• Thursday's security advisories

today's leftovers

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today's leftovers

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Misc
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Leftovers: OSS

OSS in the Back End

  • Open Source NFV Part Four: Open Source MANO
    Defined in ETSI ISG NFV architecture, MANO (Management and Network Orchestration) is a layer — a combination of multiple functional entities — that manages and orchestrates the cloud infrastructure, resources and services. It is comprised of, mainly, three different entities — NFV Orchestrator, VNF Manager and Virtual Infrastructure Manager (VIM). The figure below highlights the MANO part of the ETSI NFV architecture.
  • After the hype: Where containers make sense for IT organizations
    Container software and its related technologies are on fire, winning the hearts and minds of thousands of developers and catching the attention of hundreds of enterprises, as evidenced by the huge number of attendees at this week’s DockerCon 2016 event. The big tech companies are going all in. Google, IBM, Microsoft and many others were out in full force at DockerCon, scrambling to demonstrate how they’re investing in and supporting containers. Recent surveys indicate that container adoption is surging, with legions of users reporting they’re ready to take the next step and move from testing to production. Such is the popularity of containers that SiliconANGLE founder and theCUBE host John Furrier was prompted to proclaim that, thanks to containers, “DevOps is now mainstream.” That will change the game for those who invest in containers while causing “a world of hurt” for those who have yet to adapt, Furrier said.
  • Is Apstra SDN? Same idea, different angle
    The company’s product, called Apstra Operating System (AOS), takes policies based on the enterprise’s intent and automatically translates them into settings on network devices from multiple vendors. When the IT department wants to add a new component to the data center, AOS is designed to figure out what needed changes would flow from that addition and carry them out. The distributed OS is vendor-agnostic. It will work with devices from Cisco Systems, Hewlett Packard Enterprise, Juniper Networks, Cumulus Networks, the Open Compute Project and others.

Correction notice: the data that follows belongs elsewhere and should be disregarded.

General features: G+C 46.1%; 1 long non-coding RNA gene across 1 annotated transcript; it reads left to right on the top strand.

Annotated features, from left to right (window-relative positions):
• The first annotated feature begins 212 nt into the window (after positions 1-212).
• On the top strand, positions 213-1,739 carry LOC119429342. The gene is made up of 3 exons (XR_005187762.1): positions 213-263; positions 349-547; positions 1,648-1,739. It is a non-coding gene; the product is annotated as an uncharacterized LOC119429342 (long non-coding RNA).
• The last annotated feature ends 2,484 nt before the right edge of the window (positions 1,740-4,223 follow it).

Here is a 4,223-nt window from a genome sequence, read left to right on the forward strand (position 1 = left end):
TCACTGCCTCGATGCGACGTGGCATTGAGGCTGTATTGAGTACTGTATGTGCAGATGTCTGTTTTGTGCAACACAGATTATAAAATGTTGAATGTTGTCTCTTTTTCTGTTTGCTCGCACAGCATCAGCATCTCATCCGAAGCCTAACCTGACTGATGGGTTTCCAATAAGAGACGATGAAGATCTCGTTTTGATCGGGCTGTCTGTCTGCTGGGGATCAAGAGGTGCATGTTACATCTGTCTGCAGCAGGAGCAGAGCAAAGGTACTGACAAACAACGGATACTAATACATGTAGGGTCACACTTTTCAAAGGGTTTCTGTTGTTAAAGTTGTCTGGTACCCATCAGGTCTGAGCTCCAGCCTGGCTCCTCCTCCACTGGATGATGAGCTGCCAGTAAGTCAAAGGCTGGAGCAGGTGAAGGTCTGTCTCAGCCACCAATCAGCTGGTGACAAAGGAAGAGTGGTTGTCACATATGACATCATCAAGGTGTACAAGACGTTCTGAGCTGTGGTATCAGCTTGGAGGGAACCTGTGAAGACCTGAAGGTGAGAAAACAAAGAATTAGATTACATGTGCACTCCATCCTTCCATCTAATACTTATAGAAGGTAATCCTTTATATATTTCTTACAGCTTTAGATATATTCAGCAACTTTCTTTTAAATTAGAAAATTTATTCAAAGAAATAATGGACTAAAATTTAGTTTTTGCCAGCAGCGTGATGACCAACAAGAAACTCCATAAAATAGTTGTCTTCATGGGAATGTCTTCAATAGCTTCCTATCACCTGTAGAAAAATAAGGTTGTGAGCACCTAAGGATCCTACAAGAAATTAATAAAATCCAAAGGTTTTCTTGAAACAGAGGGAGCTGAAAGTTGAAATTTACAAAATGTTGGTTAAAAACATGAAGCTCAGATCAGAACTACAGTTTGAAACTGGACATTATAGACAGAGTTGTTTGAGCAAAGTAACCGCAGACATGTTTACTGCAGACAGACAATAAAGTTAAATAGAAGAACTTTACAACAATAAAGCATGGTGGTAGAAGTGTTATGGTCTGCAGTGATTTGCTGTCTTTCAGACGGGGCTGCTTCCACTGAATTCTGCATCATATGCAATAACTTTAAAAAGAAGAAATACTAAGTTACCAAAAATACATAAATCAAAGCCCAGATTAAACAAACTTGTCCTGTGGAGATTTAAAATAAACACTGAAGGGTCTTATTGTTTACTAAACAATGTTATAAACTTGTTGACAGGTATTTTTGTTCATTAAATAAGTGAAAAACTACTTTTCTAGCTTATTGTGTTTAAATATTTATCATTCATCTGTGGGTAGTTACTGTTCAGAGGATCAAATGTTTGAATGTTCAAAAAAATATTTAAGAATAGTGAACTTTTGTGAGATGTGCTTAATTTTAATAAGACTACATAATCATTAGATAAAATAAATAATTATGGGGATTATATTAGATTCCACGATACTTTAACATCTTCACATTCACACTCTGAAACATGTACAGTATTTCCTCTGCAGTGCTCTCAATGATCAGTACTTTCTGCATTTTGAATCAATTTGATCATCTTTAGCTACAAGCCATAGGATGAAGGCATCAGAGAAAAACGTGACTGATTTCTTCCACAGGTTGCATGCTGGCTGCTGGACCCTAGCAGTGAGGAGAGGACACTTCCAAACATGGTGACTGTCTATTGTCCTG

• MapR Launches New Partner Program for Open Source Data Analytics
    Converged data vendor MapR has launched a new global partner program for resellers and distributors to leverage the company's integrated data storage, processing and analytics platform.
  • A Seamless Monitoring System for Apache Mesos Clusters
  • All Marathons Need a Runner. Introducing Pheidippides
    Activision Publishing, a computer games publisher, uses a Mesos-based platform to manage vast quantities of data collected from players to automate much of the gameplay behavior. To address a critical configuration management problem, James Humphrey and John Dennison built a rather elegant solution that puts all configurations in a single place, and named it Pheidippides.
  • New Tools and Techniques for Managing and Monitoring Mesos
    The platform includes a large number of tools including Logstash, Elasticsearch, InfluxDB, and Kibana.
  • BlueData Can Run Hadoop on AWS, Leave Data on Premises
    We've been watching the Big Data space pick up momentum this year, and Big Data as a Service is one of the most interesting new branches of this trend to follow. In a new development in this space, BlueData, provider of a leading Big-Data-as-a-Service software platform, has announced that the enterprise edition of its BlueData EPIC software will run on Amazon Web Services (AWS) and other public clouds. Essentially, users can now run their cloud and computing applications and services in an Amazon Web Services (AWS) instance while keeping data on-premises, which is required for some companies in the European Union.

today's howtos

Industrial SBC builds on Raspberry Pi Compute Module

On Kickstarter, a “MyPi” industrial SBC using the RPi Compute Module offers a mini-PCIe slot, serial port, wide-range power, and modular expansion. You might wonder why in 2016 someone would introduce a sandwich-style single board computer built around the aging, ARM11 based COM version of the original Raspberry Pi, the Raspberry Pi Compute Module. First off, there are still plenty of industrial applications that don’t need much CPU horsepower, and second, the Compute Module is still the only COM based on Raspberry Pi hardware, although the cheaper, somewhat COM-like Raspberry Pi Zero, which has the same 700MHz processor, comes close. Read more